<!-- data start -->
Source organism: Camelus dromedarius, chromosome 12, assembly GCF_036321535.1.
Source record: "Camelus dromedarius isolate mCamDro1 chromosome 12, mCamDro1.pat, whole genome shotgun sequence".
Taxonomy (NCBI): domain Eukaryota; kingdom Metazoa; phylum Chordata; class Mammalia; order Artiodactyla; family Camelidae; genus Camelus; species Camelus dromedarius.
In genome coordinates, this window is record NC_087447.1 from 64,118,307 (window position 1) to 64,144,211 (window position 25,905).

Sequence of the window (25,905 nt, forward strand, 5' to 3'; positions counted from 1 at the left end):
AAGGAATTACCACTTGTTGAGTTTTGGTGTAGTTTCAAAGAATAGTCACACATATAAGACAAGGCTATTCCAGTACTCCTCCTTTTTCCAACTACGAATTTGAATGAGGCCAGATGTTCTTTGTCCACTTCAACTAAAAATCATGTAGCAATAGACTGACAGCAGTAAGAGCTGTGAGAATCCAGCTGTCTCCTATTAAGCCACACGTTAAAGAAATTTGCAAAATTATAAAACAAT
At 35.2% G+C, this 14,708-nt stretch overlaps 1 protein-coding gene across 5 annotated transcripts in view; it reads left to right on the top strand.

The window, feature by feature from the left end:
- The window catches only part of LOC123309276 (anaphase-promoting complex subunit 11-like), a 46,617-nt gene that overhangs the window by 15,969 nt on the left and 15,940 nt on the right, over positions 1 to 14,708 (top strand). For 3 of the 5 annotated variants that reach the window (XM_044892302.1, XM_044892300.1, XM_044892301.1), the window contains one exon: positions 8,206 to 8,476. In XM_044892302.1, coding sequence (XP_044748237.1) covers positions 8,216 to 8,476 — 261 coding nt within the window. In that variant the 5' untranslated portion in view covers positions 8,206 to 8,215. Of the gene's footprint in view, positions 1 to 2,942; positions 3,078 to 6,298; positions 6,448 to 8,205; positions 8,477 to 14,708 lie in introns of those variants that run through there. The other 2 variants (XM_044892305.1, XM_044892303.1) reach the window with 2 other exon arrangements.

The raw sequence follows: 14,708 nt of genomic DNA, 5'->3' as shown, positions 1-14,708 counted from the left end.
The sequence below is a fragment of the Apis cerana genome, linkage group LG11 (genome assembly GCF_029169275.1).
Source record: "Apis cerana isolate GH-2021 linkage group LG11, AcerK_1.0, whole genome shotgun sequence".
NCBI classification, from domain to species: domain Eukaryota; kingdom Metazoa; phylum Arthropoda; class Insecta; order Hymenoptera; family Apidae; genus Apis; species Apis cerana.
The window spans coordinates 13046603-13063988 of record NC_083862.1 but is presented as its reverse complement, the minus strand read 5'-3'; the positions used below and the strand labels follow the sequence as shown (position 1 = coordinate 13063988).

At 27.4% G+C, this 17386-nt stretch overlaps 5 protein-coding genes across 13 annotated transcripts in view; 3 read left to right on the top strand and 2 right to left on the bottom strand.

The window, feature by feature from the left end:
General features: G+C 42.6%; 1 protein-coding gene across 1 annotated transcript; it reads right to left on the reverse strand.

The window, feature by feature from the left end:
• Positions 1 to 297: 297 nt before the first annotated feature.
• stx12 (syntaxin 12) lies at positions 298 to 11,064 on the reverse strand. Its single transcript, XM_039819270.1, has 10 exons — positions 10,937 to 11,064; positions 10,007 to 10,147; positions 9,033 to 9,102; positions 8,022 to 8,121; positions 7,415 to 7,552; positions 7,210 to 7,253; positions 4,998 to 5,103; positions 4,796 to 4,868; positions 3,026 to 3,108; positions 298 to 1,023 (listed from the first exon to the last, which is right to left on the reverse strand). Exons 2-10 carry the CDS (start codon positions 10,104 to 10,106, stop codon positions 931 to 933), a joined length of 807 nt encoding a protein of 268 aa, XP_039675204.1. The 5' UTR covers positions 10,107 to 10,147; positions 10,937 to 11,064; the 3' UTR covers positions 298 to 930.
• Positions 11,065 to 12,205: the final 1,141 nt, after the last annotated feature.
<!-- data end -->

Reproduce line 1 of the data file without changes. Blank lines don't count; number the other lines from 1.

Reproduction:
Source organism: Camelus dromedarius, chromosome 12, assembly GCF_036321535.1.